The selected images on this post showcases some of the works that I created from January to June. The following are the excerpts from my Instagram posts:
January 3, 2020: This is the final product that transitioned me from 2019 to 2020. I finished it around 11:30 AM today.
January 26, 2020: Oil on Canvas – 30” x 24” – Daedalus & His Wings — This is the final view of my latest project. Sending huge thanks to Donato for the inspiring pose!
February 17, 2020: Oil on Canvas—27” x 48” inches: This is the final product. This project—which was executed from Jan 27 through Feb 14—brought lots of good personal memories. Besides my own stories, here are 5 stories that caught my attention in the course of 3 weeks: (1) Kobe Bryant and daughter Gianna died in helicopter crash, (2) The Coronavirus scare accelerated as new cases of the virus found in U.S. patients–noticeable number of people in New York City has been wearing face masks, (3) On 5 Feb 2020, Trump was acquitted on 2 Articles of Impeachment, (4) Pentagon diverted $3.8 Billion to pay for a wall along the U.S. border with Mexico, (5) Bumble Bees are disappearing due to climate change.
February 28, 2020: I am about to check out “Countryside, The Future” exhibition at #Guggenheim. Oh. In case you are wondering, I safeguarded my latest portrait—still work in progress—from coronavirus. Swipe to see how the painting developed today: I worked on the face and the hands, btw. PS: Seriously speaking, stay safe out there and remember to wash your hands often!
March 10, 2020: Painting slow and painting fast—After spending 2 weeks on my last painting—I need another day or so to finish that painting—I returned to paint an #allaprima to loosen things up a bit. I find it helpful to paint a long and short paintings concurrently and also drawing constantly—See my post yesterday for samples: As some of you might know from looking at my drawings, I am a big fan of quick drawings, especially line drawings.
April 11, 2020: Oil on Linen – This is my first finished portrait of my wife, one of the dedicated New York City Teachers, who has been teaching our New York City students during the COVID-19 pandemic.
As some of you know, the NYC department of education unleashed distance learning to 1.1 Million Students, while continuing to provide FREE ‘Grab and Go Meals’ to all those in need. My hat goes off to teachers, the department of education, and supporting organizations.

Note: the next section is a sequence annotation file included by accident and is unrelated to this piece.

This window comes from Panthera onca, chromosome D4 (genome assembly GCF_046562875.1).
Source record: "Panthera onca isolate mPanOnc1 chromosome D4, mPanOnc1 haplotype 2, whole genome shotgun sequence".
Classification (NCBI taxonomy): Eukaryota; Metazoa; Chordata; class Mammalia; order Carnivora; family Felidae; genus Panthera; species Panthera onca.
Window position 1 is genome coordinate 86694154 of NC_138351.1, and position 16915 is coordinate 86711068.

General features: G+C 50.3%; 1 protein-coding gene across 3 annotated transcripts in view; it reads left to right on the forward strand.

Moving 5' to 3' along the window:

This portrait was executed in 3 phases on the following days: April 5th, 6th, and 8th.
May 13, 2020: Oil on Linen, 10” x 8”, title: Raising Covid-19 — Here are the latest stats on Covid-19 (World) 4.3 Million+ confirmed Covid-19 cases, 292K deaths. (United States) 83K deaths—28% of the confirmed deaths in the world thus far come from the United States. I suspect comparing these stats among countries don’t mean much since the majority of the countries are not counting—or testing for that matter—the same way we are counting here in the U.S. No worries, though—We are still # 1.
May 28, 2020: As we welcome the return of traders to the floor of the NYSE this week, here is a painting to remember this epic week—a life portrait of my friend @dougholtstudios, a fellow artist here in New York City.
June 12, 2020: We have welcomed the reopening of New York City after so many weeks of being quarantined. Some states that had opened up first have been reporting increased Covid-19 cases, but that is no surprise. One thing is for sure: reopening of our economy will require relentless forward movement.
Here are the latest stats on Covid-19 (World) 7.27Million+ confirmed Covid-19 cases, 413K deaths. (United States) 116Kdeaths—28% of the confirmed deaths in the world thus far come from the United States.
The Winter Holiday Season is the best time to sell art works, but I decided to save my energy and focus on getting ready for 2021. I am comfortable with the progress I have made in 2020.
As you might have noticed, I have taken a break from posting my works on social media channels in recent weeks. I had been posting consistently for a while, but I took the break from all that is Digital and Social when the 2020 Presidential Election was at its full swing. The major social media channels had taken steps to prevent fake news and information from flooding the media, which I suspect also prevented my posts from reaching my audience. So I stopped posting.
Following the decision to free my time from social media and all, I have been focusing on planning my 2021 painting projects and finishing 2021 projects.
One accomplishment worth noting: I upgraded my website. While my website functioned well and looked fine before, I have learned that there is a lot more that has to been done to connect my website to all digital assets and channels. For Example:
Search Engine Optimization (SEO): When you google “je artist”, my website finally shows up on the first page.
Online Store: Securely sell my art works online: My works has been sold and shipped using my online store this year.